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United States Department of Agriculture

Agricultural Research Service

Research Project: ASSESSING CLIMATE, SOIL AND LANDSCAPE PROCESSES AFFECTING AGRICULTURAL ECOSYSTEMS Title: Use of Field-based Near Infrared Sensors to Map Soil Carbon in Agricultural Ecosystems

Authors
item McCarty, Gregory
item Hively, Wells
item Reeves Iii, James
item Lund, Eric - VERIS TECHNOLOGIES

Submitted to: Australian Grains Research and Development Corporation Cropping Research Updates
Publication Type: Proceedings
Publication Acceptance Date: February 19, 2008
Publication Date: February 19, 2008
Citation: McCarty, G.W., Hively, W.D., Reeves, J.B., Lund, E. 2008. Use of field-based near infrared sensors to map soil carbon in agricultural ecosystems. In: Proceedings of the 1st Global Workshop on High Resolution Digital Soil Sensing and Mapping, February 5-8, 2008, Sydney, Australia. 2:17.

Interpretive Summary: Increasing carbon dioxide content of the Earth’s atmosphere has stimulated research to assess the role of terrestrial ecosystems in the global carbon cycle. The terrestrial biosphere is an important component of global carbon budget, but estimates of carbon sequestration in soil is limited by the ability accurately measure stored soil carbon. Agricultural croplands have a great potential for sequestering atmospheric carbon dioxide if carbon-positive farming methods such as no-till, organic, and perennial cropping are adopted, but current technologies for monitoring soil carbon are not cost effective, or they depend on laborious methods. Near infrared spectroscopy (NIR) offers a rapid means for measurement of soil C based on the reflectance spectra of illuminated soil. We evaluated two field based NIR spectral sensors (airborne- and tillage-based) covering for soil carbon detection and compared them to laboratory methods. We intensively soil sampled five tilled agricultural fields. The test fields were located on the Delmarva Peninsula in Maryland. The information quality of data from the two field sensors were comparable the to laboratory-acquired data indicating that these field-based NIR sensors performed well for generating spatial data. These new spectral methods for detecting soil carbon should increase the efficiency of measuring carbon stocks within agricultural systems.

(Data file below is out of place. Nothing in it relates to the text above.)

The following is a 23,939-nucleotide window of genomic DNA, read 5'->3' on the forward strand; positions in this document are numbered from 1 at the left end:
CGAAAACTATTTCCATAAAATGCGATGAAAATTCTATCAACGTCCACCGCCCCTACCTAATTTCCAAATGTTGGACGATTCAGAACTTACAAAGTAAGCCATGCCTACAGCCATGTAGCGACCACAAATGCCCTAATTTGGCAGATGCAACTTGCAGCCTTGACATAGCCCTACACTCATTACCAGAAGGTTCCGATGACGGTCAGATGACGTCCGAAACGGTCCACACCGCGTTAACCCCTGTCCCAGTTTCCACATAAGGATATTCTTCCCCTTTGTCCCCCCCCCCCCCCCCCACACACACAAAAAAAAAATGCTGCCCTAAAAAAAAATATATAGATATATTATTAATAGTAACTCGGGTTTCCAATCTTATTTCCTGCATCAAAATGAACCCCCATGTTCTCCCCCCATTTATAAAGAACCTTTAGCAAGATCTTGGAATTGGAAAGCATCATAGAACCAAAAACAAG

Technical Abstract: Ability to detect changes in soil carbon storage is an important component of verifying sequestration of soil carbon within agricultural ecosystems. Rapid methods of measuring soil carbon such as near infrared spectroscopy have gained considerable interest but problems in accurate measurement still persists resulting from the high spatial variability of soil carbon within agricultural landscapes. Tillage-based and airborne-based NIR sensors offer opportunity to effectively capture the spatial structure of soil carbon within agricultural landscapes. We evaluated an airborne spectral sensor covering the range from 450 to 2450 nm at 3-m spatial resolution and a tillage sensor covering the range from 920 to 1718 nm. We intensively soil sampled five tilled agricultural fields within the flight path of the airborne sensor. The test fields were located on the Delmarva Peninsula in Maryland, USA. The information quality of spectral data acquired by these field sensors were compared to laboratory-acquired spectral data of soil samples taken at 304 geo-referenced locations within the fields. The Partial Least Squared (PLS) regression models developed from all three spectral data sources were very comparable, indicating that these two field-based NIR sensors performed well for generating spatial data. Such methods will permit better assessment of soil carbon sequestration in agricultural ecosystems by use of improved landscape models that account for biogeochemical and soil redistribution processes that occur within often complex topographic and management settings.

Last Modified: 11/22/2014
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